I'm a newcomer to Ghost Bath's music; I'll say that right now. Press blurb informs me that they play "atmospheric black metal focused on depression and human emotion." Sounds like it should be pretty bleak stuff, right? With two full-length releases prior to this one - 2014's 'Funeral' and 2015's 'Moonlover' - the latter is said to have been an album that represented purgatory and tragedy, through explorations of "melancholy, sorrow, depression, and earthly things". So, expectations would naturally be that we're in for a somewhat sombre and oppressive ride with their Nuclear Blast debut, 'Starmourner'? Not so. Far from it, in fact. This is atmospherically ecstatic black metal... well, on the whole. Further press blurb states that Nameless, the band's frontman, with this new record, opted to explore "joy (instead of sorrow), the cosmos (instead of earth), and paradise (instead of purgatory)" and "most importantly, it explores ecstasy - instead of tragedy - as its basic human emotion."
So, it's black metal, but not in the genre's nihilistic, fantastical, iconoclastic tradition. Ghost Bath are sonic iconoclasts in their own unique way. Sure, there are moments of axiomatic black metal affiliation throughout the album - blast beats; tremolo-picked guitar; shrieked vocals; extreme crescendos; pervasive atmospheres; and a smattering of nefariously darkened passages and sinister tones. However, it would be erroneous to regard this merely as black metal... at least in any generic sense. If black metal is how this is to be regarded, then it's certainly progressing the genre and pushing its erstwhile bleak parameters into a far wider scope. Who'd have thought the genre could be so upbeat? In one sense, it kind of questions the point of genre labels in the first place, and exposes the futility of all the bands who restrict themselves to musically generic parameters.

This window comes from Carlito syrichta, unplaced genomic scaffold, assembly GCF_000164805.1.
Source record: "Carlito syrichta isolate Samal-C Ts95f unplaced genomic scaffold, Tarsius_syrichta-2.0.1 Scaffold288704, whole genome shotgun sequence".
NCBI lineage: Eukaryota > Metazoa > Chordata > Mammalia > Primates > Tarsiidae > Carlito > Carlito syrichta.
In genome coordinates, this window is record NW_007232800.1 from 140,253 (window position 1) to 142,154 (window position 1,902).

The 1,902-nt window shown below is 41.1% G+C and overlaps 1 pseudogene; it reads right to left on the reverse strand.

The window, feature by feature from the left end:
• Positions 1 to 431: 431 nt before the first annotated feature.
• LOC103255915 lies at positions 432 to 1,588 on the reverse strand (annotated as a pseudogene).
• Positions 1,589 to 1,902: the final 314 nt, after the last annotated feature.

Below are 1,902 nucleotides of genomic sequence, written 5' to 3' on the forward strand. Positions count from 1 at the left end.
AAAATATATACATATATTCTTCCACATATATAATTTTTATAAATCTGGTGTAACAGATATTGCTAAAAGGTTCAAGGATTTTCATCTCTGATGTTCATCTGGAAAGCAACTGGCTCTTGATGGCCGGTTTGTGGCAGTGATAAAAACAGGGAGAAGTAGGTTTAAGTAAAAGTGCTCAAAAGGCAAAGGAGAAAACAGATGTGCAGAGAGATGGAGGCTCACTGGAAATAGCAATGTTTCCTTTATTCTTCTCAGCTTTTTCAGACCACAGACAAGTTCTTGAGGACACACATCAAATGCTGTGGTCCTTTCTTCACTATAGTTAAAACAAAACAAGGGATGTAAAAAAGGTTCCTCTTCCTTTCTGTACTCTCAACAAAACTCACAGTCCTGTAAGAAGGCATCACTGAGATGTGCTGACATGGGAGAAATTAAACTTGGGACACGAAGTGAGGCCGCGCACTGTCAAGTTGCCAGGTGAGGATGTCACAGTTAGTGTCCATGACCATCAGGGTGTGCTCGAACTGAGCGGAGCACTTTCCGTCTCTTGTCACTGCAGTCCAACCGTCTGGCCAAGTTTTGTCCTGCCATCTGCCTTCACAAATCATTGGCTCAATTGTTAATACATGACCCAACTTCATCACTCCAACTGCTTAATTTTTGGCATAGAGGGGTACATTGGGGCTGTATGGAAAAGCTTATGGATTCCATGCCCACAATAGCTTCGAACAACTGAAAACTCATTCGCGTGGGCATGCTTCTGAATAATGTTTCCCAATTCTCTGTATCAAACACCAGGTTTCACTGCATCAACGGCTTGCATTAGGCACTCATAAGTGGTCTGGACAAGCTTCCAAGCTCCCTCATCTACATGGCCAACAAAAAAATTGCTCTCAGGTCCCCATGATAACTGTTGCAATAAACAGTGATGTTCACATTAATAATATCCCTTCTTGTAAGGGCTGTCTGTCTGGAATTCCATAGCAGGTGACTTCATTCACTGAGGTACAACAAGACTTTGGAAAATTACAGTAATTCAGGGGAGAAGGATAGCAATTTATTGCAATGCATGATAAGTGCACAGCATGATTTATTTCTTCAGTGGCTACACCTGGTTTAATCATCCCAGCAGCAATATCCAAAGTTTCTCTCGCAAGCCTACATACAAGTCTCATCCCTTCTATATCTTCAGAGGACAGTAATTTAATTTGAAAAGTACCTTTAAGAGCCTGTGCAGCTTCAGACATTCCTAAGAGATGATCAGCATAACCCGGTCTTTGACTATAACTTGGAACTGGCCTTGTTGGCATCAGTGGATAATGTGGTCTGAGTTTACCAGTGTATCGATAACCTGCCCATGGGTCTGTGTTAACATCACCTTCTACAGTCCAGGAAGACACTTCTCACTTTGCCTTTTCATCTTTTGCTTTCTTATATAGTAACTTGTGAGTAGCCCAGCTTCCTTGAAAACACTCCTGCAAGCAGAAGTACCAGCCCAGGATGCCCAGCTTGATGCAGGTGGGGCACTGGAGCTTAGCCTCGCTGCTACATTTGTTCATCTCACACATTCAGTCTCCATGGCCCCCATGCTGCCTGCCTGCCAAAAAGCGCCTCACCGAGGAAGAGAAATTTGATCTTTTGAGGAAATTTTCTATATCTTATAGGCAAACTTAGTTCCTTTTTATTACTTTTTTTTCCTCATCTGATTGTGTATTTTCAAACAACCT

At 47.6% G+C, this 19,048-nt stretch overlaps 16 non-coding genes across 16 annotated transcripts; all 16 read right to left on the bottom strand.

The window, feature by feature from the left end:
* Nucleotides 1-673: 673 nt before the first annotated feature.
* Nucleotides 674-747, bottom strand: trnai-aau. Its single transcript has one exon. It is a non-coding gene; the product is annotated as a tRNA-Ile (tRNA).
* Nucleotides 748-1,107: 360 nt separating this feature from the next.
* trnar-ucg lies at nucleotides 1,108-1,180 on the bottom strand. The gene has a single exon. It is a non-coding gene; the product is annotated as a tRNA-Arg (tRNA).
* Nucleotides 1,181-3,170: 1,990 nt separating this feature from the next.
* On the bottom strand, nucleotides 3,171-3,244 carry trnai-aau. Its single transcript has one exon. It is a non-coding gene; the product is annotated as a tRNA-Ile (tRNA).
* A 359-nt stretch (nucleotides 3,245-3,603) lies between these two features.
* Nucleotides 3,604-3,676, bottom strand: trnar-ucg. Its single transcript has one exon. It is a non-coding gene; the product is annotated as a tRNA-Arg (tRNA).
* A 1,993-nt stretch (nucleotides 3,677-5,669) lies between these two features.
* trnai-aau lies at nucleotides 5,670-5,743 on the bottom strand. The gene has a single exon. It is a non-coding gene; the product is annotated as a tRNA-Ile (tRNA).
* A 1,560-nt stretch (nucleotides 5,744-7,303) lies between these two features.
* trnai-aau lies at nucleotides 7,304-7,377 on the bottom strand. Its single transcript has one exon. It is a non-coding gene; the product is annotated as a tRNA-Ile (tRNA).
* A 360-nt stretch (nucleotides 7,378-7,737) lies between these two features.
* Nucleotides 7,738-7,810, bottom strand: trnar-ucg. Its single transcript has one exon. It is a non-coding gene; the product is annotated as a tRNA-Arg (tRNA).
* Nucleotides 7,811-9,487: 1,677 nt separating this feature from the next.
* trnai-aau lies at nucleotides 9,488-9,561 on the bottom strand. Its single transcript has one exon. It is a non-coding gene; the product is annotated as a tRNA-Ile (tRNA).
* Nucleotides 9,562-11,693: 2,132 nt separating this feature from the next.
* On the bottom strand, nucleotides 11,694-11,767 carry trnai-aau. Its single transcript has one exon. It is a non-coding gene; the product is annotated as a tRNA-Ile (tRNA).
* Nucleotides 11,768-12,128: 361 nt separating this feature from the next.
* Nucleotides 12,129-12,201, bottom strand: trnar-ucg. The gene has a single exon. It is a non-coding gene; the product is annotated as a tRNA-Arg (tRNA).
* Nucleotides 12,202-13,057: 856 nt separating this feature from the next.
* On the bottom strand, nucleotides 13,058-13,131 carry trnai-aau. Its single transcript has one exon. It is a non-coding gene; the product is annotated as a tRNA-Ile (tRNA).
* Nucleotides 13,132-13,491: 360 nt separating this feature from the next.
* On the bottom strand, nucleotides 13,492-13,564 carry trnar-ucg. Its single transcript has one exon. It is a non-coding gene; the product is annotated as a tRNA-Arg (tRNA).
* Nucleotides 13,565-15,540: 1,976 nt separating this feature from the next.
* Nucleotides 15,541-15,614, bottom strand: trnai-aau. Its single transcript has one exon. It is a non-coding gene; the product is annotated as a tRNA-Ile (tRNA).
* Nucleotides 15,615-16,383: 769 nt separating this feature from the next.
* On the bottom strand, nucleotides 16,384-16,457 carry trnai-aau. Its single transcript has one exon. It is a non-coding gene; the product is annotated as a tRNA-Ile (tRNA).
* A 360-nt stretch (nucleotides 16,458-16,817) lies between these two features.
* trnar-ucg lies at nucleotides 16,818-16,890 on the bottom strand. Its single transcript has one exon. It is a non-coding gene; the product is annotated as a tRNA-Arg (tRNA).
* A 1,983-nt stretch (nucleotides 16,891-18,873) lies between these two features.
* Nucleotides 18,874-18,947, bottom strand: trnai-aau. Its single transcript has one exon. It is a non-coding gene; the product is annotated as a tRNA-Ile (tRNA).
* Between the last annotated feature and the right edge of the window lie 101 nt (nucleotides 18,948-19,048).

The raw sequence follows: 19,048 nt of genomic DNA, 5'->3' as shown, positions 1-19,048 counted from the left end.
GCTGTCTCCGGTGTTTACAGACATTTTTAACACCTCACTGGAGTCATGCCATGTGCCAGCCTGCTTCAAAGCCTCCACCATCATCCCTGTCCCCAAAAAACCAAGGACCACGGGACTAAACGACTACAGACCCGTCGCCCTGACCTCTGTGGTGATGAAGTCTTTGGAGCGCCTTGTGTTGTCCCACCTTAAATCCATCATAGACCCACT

It's not an exclusively jovial outing, though. Some subtle melancholy creeps in too. This blends with the buoyancy, at times, to create a sonic paradox and ambiguous sentiment of melancholic optimism. The shrieks that accompanying some of the upbeat passages of music are a fine example of this. It's where despair and despondency meet triumphant sounding joviality to great affect. And then there are the moments that point towards a fragility in what might only ever be a jovial facade. The final 2+ minutes of 'Celestial' is the most prominent example of this, where the consonance of the instrumentation is punctuated with a layer of sinister sonics and a wavering dissonance. It's kind of like brief glimpses into a latent darkness lurking beneath the surface
On an album characterised by long instrumental passages in each of the songs (and some solely instrumental tracks), it provides an interesting listening experience where the vocals have be used almost as if another instrument in the songs. For starters, they're not prominent in the mix in any kind of vocal-centric manner or primary driving force of the compositions. Rather, the despair-fuelled screeches have been blended seamlessly into songs' overall atmospheric canvas. And that's the album's undeniable strength and essence - its aesthetic predominance resides within its finely crafted atmospheres.
There are as many moments of beautifully reflective and introspectively poignant art on this album as there are passages of heavied-up euphoria and exaltation. This is an exceptionally important album for the black metal genre.
Review by Mark Holmes
21st April 2017
1) Astral; 2) Seraphic
COUNTRY OF ORIGIN:
"...an exceptionally important album for the black metal genre."